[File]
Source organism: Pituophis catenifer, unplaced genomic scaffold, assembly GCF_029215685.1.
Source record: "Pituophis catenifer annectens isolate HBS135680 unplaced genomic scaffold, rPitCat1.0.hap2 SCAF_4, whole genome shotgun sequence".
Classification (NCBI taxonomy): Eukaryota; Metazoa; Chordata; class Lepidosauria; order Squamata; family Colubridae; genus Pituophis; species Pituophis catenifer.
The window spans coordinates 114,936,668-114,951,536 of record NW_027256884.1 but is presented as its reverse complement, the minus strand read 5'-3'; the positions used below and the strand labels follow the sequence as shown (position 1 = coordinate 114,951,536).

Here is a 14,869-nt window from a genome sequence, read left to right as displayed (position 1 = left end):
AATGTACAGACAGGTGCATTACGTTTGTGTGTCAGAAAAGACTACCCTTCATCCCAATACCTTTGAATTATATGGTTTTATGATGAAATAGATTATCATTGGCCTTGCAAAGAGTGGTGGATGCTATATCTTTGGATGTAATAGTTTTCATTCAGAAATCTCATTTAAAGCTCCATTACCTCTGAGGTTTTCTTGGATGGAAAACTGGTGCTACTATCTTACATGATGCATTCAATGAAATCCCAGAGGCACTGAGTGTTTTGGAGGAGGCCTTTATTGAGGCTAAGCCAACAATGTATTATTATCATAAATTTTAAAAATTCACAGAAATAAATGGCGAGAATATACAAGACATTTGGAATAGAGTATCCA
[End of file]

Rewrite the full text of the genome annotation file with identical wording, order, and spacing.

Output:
Source organism: Pituophis catenifer, unplaced genomic scaffold, assembly GCF_029215685.1.
Source record: "Pituophis catenifer annectens isolate HBS135680 unplaced genomic scaffold, rPitCat1.0.hap2 SCAF_4, whole genome shotgun sequence".
Classification (NCBI taxonomy): Eukaryota; Metazoa; Chordata; class Lepidosauria; order Squamata; family Colubridae; genus Pituophis; species Pituophis catenifer.
The window spans coordinates 114,936,668-114,951,536 of record NW_027256884.1 but is presented as its reverse complement, the minus strand read 5'-3'; the positions used below and the strand labels follow the sequence as shown (position 1 = coordinate 114,951,536).

Here is a 14,869-nt window from a genome sequence, read left to right as displayed (position 1 = left end):
AATGTACAGACAGGTGCATTACGTTTGTGTGTCAGAAAAGACTACCCTTCATCCCAATACCTTTGAATTATATGGTTTTATGATGAAATAGATTATCATTGGCCTTGCAAAGAGTGGTGGATGCTATATCTTTGGATGTAATAGTTTTCATTCAGAAATCTCATTTAAAGCTCCATTACCTCTGAGGTTTTCTTGGATGGAAAACTGGTGCTACTATCTTACATGATGCATTCAATGAAATCCCAGAGGCACTGAGTGTTTTGGAGGAGGCCTTTATTGAGGCTAAGCCAACAATGTATTATTATCATAAATTTTAAAAATTCACAGAAATAAATGGCGAGAATATACAAGACATTTGGAATAGAGTATCCA